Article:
GEM Motoring Assist said that more severe consequences would have "an immediate and significant impact in reducing road casualties" and would demonstrate a commitment to protecting vulnerable road users.
Currently, people who drive a vehicle on a road or in a public place without at least third party insurance face a fine of £300 and six penalty points. If the matter goes to court, the penalty can increase to an unlimited fine and disqualification from driving.
The police also have the power to seize and, in some cases, destroy the vehicle that was being driven uninsured.
GEM road safety officer Neil Worth commented: "Uninsured driving costs at least £250m per annum. Uninsured drivers are three times more likely to be involved in a fatal collision, and 10 times more likely to have a drink drive conviction. That's why we believe the time has come to disqualify drivers and riders who deliberately fail to insure their vehicles.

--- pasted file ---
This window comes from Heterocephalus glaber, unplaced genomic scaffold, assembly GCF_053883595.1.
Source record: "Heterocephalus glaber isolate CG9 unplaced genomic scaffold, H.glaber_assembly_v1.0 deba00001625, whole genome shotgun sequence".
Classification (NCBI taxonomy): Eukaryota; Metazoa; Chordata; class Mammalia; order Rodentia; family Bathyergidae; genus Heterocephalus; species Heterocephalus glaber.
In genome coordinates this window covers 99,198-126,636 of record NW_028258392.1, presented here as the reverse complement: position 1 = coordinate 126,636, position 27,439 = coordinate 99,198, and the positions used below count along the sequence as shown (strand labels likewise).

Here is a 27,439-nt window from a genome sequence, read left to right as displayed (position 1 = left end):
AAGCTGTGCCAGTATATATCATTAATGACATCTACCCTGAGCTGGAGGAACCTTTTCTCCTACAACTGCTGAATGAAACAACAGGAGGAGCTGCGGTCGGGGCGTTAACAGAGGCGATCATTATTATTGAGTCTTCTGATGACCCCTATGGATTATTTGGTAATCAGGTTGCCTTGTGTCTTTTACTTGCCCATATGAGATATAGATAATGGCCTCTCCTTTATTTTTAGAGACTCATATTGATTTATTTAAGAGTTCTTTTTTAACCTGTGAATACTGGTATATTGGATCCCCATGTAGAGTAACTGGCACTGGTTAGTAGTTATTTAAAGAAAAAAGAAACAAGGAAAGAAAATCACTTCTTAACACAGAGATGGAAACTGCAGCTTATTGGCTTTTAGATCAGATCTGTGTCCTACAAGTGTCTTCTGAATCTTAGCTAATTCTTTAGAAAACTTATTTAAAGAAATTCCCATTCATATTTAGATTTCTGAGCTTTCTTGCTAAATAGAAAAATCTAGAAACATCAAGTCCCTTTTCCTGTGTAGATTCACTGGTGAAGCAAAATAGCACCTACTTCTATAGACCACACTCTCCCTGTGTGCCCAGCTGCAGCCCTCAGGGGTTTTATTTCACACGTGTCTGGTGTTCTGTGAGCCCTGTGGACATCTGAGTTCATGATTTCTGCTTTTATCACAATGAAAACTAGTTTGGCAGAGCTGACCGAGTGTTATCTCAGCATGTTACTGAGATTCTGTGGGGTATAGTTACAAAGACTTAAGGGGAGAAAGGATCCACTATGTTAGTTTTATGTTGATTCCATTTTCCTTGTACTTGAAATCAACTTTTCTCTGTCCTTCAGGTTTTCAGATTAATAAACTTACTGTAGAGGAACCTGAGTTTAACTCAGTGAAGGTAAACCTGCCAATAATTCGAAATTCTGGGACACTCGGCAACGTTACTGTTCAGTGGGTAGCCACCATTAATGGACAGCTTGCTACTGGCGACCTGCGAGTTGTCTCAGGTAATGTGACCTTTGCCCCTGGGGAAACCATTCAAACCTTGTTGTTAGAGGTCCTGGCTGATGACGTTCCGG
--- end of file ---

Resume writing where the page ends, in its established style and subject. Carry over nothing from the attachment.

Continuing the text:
"Using our roads is not an automatic right for an individual, and must always come with responsibilities, including the requirement in UK law to ensure you have appropriate vehicle insurance."
If you suspect a vehicle may be uninsured, you should contact the police using the non-emergency number 101 or call Crimestoppers anonymously on 0800 555 111.
"You can also check that your own vehicle has a valid insurance policy recorded on the Motor Insurance Database (askMID.com)," Worth explained. "This service is free to use and will immediately tell you if your vehicle is registered."
What do you think -- should drivers face automatic disqualification for uninsured driving?